Cooperation Platform on Port Reception Facilities in the Baltic Sea
In 2009, 2010 and 2011 the Contracting Parties submitted a joint proposal to IMO to amend Annex IV of MARPOL 73/78 and to designate the Baltic Sea as a special area for sewage discharges from passenger ships (Proposal to amend MARPOL Annex IV, Guidelines for designation of special areas, Background paper regarding the Baltic Sea, Supplementary information, Ongoing HELCOM activities). The proposal has been approved by the 61st Session of IMO Marine Environment Protection Committee and adopted by MEPC 62 in July 2011.
A joint paper was also submitted to the 55th session of the IMO’s Design and Equipment Sub-Committee (March 2011) to contribute to the revision of guidelines on implementation of effluent standards and performance tests for sewage treatment plants (Information and proposals of the Baltic Sea States submitted to MEPC on nutrient reduction technology and nutrient removal standards for sewage treatment plan).
Passenger ships operating within the Baltic Sea Special Area will be required to treat sewage onboard to remove nutrients prior to the discharge into the sea or deliver it to a port reception facility (PRF). The new regulations will come into effect when the Baltic Sea countries have notified IMO about availability of adequate PRF in their passenger ports.
A Cooperation Platform on Port Reception Facilities in the Baltic Sea has been established with the aim to promote dialogue and exchange experience on good practices in planning, implementing and operating PRF for sewage. All key stakeholders, including Baltic Sea passenger ports, shipping industry, national administrations and municipal wastewater treatment plants, are invited to participate. One of the tasks of the Platform is to identify areas for improvement in reception facilities for sewage in the prioritized passenger ports according to the Road Map for upgrading PRF adopted by the 2010 HELCOM Moscow Ministerial Meeting. The Terms of Reference of the Cooperation Platform can be viewed here.
Special measures for a special sea
In accordance with MARPOL 73/78, under which the Baltic Sea area has been designated as a special area under Annexes I and V, far-reaching prohibitions and restrictions on any discharge into the sea of oil or oily mixtures and garbage have been introduced by the Baltic Sea States.
The Baltic Sea had been also a special area in relation to discharges of noxious liquid substances until revised Annex II of MARPOL 73/78 came into force in 2007, which upheld however the same demanding restrictions.
In addition, regulations concerning the discharge of sewage into the sea and the prohibition of incineration of ship-generated wastes in the territorial seas of the Baltic Sea States have been adopted by the Contracting Parties to the Helsinki Convention.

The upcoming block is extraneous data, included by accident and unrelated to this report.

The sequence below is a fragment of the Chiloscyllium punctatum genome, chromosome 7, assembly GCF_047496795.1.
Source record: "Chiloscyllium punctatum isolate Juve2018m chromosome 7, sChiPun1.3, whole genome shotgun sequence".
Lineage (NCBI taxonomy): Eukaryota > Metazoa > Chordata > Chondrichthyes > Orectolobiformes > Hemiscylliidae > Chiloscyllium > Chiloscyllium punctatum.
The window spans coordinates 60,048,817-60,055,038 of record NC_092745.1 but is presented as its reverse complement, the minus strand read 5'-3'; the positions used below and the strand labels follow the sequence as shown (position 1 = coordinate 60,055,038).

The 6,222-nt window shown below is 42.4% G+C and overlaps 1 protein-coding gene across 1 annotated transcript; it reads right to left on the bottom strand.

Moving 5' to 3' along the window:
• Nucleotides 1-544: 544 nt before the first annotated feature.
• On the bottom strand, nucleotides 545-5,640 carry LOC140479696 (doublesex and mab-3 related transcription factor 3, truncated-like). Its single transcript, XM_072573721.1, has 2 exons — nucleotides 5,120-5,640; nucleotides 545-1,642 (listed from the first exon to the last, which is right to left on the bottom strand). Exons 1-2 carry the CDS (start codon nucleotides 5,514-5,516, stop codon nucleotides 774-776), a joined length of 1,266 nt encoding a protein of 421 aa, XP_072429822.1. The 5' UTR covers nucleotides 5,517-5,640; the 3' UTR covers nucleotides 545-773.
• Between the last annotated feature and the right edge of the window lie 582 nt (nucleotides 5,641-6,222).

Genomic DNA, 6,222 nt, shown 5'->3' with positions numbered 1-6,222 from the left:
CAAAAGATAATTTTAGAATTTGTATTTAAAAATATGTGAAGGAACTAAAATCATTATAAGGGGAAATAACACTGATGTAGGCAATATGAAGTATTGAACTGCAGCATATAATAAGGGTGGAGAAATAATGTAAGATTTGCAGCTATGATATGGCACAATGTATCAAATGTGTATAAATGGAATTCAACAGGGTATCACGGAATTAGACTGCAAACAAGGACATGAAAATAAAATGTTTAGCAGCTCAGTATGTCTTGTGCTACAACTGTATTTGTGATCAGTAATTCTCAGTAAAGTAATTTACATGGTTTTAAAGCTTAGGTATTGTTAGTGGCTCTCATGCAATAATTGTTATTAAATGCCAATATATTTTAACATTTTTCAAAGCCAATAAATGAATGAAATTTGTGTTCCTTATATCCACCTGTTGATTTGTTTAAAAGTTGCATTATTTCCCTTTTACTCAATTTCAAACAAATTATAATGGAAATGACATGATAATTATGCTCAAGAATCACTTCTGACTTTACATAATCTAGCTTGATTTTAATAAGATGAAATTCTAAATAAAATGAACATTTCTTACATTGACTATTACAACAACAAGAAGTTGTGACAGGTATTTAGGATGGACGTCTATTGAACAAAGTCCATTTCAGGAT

There is also a general ban on dumping and incineration of other wastes, not incidental to or derived from the normal operation of ships, in the entire Baltic Sea area.
Nevertheless, several hundreds of illegal discharges are observed during aerial surveillance flights by the Baltic Sea States and the total amount of pollution cases is considered to be even higher.
The Baltic Strategy
To address the issue of pollution of the marine environment by ship-generated waste the Helsinki Commission has elaborated and approved the Strategy for Port Reception Facilities for Ship-generated Wastes and Associated Issues, also known as the Baltic Strategy, which comprises a set of measures and regulations with the main goals to ensure ships' compliance with global and regional discharge regulations and to eliminate illegal discharges into the sea of all wastes from all ships.
Check our Clean Seas Guide for a comprehensive overview of the anti-pollution regulations applicable to the ships in the Baltic.
No good reason for not using port reception facilities
Over 210 port reception facilities are provided in ports located around the Baltic Sea. These facilities should be able to meet the needs of ships without undue delay. The "no-special-fee" system has been designed to encourage the use of port reception facilities. This means that fees covering the cost of the reception, handling and final disposal of ship-generated wastes are included in the harbour fee or otherwise charged to the ship, irrespective of whether any wastes are actually delivered.
Estimated nutrient load from waste waters originating from ships in the Baltic Sea area, updated 2009 (VTT Technical Research Centre of Finland)
Manual on prosecuting environmental crime in the Baltic Sea Region (The Network of Prosecutors on Environmental Crime, ENPRO)